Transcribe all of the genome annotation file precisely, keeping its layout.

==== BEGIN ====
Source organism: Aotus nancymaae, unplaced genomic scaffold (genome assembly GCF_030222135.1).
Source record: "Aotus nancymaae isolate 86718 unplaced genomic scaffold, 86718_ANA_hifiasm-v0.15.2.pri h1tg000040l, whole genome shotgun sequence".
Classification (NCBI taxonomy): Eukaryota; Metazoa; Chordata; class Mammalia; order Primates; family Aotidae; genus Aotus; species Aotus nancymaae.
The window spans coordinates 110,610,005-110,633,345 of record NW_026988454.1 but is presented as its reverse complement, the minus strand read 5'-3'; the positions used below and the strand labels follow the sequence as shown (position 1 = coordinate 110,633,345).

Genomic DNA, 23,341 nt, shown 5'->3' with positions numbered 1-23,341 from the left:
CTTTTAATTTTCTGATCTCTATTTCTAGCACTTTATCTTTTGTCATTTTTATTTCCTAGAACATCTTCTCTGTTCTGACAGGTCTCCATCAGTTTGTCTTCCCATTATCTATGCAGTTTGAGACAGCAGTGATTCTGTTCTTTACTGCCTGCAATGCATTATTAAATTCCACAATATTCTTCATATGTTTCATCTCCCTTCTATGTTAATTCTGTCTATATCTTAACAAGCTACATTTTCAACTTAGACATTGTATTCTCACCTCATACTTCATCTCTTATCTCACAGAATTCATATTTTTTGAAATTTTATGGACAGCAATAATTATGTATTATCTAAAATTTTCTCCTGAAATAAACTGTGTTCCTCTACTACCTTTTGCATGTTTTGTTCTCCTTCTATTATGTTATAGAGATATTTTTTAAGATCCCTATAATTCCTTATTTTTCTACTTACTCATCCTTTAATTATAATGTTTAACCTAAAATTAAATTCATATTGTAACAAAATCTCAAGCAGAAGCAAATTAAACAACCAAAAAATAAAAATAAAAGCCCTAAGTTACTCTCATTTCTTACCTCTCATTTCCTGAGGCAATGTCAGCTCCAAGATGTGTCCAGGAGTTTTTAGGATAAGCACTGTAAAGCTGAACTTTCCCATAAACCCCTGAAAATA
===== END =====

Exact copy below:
Source organism: Aotus nancymaae, unplaced genomic scaffold (genome assembly GCF_030222135.1).
Source record: "Aotus nancymaae isolate 86718 unplaced genomic scaffold, 86718_ANA_hifiasm-v0.15.2.pri h1tg000040l, whole genome shotgun sequence".
Classification (NCBI taxonomy): Eukaryota; Metazoa; Chordata; class Mammalia; order Primates; family Aotidae; genus Aotus; species Aotus nancymaae.
The window spans coordinates 110,610,005-110,633,345 of record NW_026988454.1 but is presented as its reverse complement, the minus strand read 5'-3'; the positions used below and the strand labels follow the sequence as shown (position 1 = coordinate 110,633,345).

Genomic DNA, 23,341 nt, shown 5'->3' with positions numbered 1-23,341 from the left:
CTTTTAATTTTCTGATCTCTATTTCTAGCACTTTATCTTTTGTCATTTTTATTTCCTAGAACATCTTCTCTGTTCTGACAGGTCTCCATCAGTTTGTCTTCCCATTATCTATGCAGTTTGAGACAGCAGTGATTCTGTTCTTTACTGCCTGCAATGCATTATTAAATTCCACAATATTCTTCATATGTTTCATCTCCCTTCTATGTTAATTCTGTCTATATCTTAACAAGCTACATTTTCAACTTAGACATTGTATTCTCACCTCATACTTCATCTCTTATCTCACAGAATTCATATTTTTTGAAATTTTATGGACAGCAATAATTATGTATTATCTAAAATTTTCTCCTGAAATAAACTGTGTTCCTCTACTACCTTTTGCATGTTTTGTTCTCCTTCTATTATGTTATAGAGATATTTTTTAAGATCCCTATAATTCCTTATTTTTCTACTTACTCATCCTTTAATTATAATGTTTAACCTAAAATTAAATTCATATTGTAACAAAATCTCAAGCAGAAGCAAATTAAACAACCAAAAAATAAAAATAAAAGCCCTAAGTTACTCTCATTTCTTACCTCTCATTTCCTGAGGCAATGTCAGCTCCAAGATGTGTCCAGGAGTTTTTAGGATAAGCACTGTAAAGCTGAACTTTCCCATAAACCCCTGAAAATA